A SWEA New York Mona Johnsson Scholarship 2014 was awarded to Emma Harling for researching and studying the Swedish women's textile movement, creating handmade repeated patterns on fabric in this tradition, and presenting the results through an exhibition in New York 2015.
Emma is a designer for printed textiles, currently living in New York as an ”alien with extraordinary ability.” She has made prints for Michael Kors, Gwen Stefani, Clinique, H&M and Anthropologie. Although she creates digital files of her patterns, which is becoming the industry standard, she feels it is important to study and continue practicing the traditional handicraft of textile printing. In Sweden, there’s a very long tradition of creating textiles — a skill which is historically practiced by women. There are many great female textile designers who have received international recognition and made it to the history books. Emma will use the SWEA New York Mona Johnsson Scholarship 2014 to:
a) study the history and work of Swedish textile designers, with focus on women;
b) study traditional Swedish practices and methods of producing yardage printed by hand;
c) produce a small collection of hand printed textiles and present them along with her research through an exhibition in a gallery in Brooklyn or New York for approximately 100-200 guests. SWEA will be acknowledged with a thank you and logotype on the invitations and press releases.

Another SWEA New York Mona Johnsson Scholarship 2014 was awarded to Elda Garcia Posadas for arranging dramatized readings of Hjalmar Bergman's “Clownen Jac” in English and in Spanish in New York 2015.
Elda has translated books by authors such as Strindberg, Sjöwall and Wahlöö, Selma Lagerlof and Astrid Lindgren from Swedish to Spanish, and is currently on leave from her position as a legal adviser at Madrid's regional government, EU Chamber, while translating “Clownen Jac” in New York on behalf of publisher ”Mishkin Ediciones” and with support from the Swedish Art Council.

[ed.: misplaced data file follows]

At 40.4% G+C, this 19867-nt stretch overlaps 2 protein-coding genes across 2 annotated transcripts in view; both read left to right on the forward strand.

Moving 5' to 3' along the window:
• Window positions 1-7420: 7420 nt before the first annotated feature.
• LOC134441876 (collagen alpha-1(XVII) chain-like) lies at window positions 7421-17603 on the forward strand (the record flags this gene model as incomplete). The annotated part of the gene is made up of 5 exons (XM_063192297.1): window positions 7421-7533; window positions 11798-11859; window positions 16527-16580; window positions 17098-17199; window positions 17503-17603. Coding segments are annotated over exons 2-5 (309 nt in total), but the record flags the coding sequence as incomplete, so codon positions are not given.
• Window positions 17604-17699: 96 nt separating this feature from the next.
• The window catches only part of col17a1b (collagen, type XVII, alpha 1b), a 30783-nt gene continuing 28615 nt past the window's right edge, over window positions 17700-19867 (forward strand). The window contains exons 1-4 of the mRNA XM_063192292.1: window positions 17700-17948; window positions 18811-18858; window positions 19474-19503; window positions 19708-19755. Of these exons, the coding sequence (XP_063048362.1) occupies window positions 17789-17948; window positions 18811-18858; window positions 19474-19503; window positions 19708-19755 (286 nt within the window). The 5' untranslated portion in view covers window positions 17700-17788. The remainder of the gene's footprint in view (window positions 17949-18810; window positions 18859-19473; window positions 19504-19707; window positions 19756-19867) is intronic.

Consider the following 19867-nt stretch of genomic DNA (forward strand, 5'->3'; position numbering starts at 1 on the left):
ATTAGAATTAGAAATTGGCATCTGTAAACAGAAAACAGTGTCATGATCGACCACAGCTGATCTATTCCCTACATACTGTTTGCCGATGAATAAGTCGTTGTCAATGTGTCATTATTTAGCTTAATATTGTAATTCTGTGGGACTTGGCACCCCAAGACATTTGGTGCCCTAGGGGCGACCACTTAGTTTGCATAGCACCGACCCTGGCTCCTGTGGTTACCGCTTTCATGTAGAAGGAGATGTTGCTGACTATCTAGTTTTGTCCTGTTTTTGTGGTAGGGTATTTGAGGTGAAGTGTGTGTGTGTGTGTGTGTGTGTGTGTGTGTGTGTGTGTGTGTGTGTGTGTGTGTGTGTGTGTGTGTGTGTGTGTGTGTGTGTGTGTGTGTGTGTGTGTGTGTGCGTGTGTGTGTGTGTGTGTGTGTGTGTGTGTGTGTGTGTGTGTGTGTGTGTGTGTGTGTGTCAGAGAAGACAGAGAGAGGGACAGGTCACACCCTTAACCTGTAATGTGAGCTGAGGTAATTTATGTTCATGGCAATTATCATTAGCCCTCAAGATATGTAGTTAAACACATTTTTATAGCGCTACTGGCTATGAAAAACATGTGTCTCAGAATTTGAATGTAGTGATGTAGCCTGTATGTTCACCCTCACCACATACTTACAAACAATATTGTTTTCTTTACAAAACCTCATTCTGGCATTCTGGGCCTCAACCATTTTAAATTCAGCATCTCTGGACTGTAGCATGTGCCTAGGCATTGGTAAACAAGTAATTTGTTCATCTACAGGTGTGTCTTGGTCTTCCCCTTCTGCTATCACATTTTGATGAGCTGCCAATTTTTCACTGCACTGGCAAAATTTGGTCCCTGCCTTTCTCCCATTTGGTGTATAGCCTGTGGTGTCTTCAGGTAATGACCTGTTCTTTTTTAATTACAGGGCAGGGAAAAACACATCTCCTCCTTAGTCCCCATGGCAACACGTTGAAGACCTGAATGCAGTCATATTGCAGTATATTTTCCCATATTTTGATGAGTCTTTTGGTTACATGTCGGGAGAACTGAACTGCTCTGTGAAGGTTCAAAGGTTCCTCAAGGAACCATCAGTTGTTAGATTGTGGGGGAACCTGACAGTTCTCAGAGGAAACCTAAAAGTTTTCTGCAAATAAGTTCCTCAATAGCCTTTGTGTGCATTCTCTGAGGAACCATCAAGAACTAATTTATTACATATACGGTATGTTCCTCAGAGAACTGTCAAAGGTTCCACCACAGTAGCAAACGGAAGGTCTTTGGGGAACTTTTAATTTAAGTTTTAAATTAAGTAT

She is also a trained actress with experience from theater and staged readings, and has a preference for Nordic culture and especially Hjalmar Bergman. Elda aims to perform the Spanish version at Theater Repertorio Español and the English version at the Deutsches Haus at Columbia University.
Elda will use the SWEA New York Mona Johnsson Scholarship 2014 to cover location rent and marketing and print material for the performances while the translation and actors' fees (approximately $2000) are funded by other sources.

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SWEA New York feels that both projects will promote Swedish culture in New York, and that the projects complement each other well and will reach different target groups. In addition, both projects offer SWEA display on invites, programs and press releases and marketing material.
The SWEA New York Chapter also made a donation in the amount of $500 to The Swedish Seamen’s Church Inc. in New York.

By Annika Andersson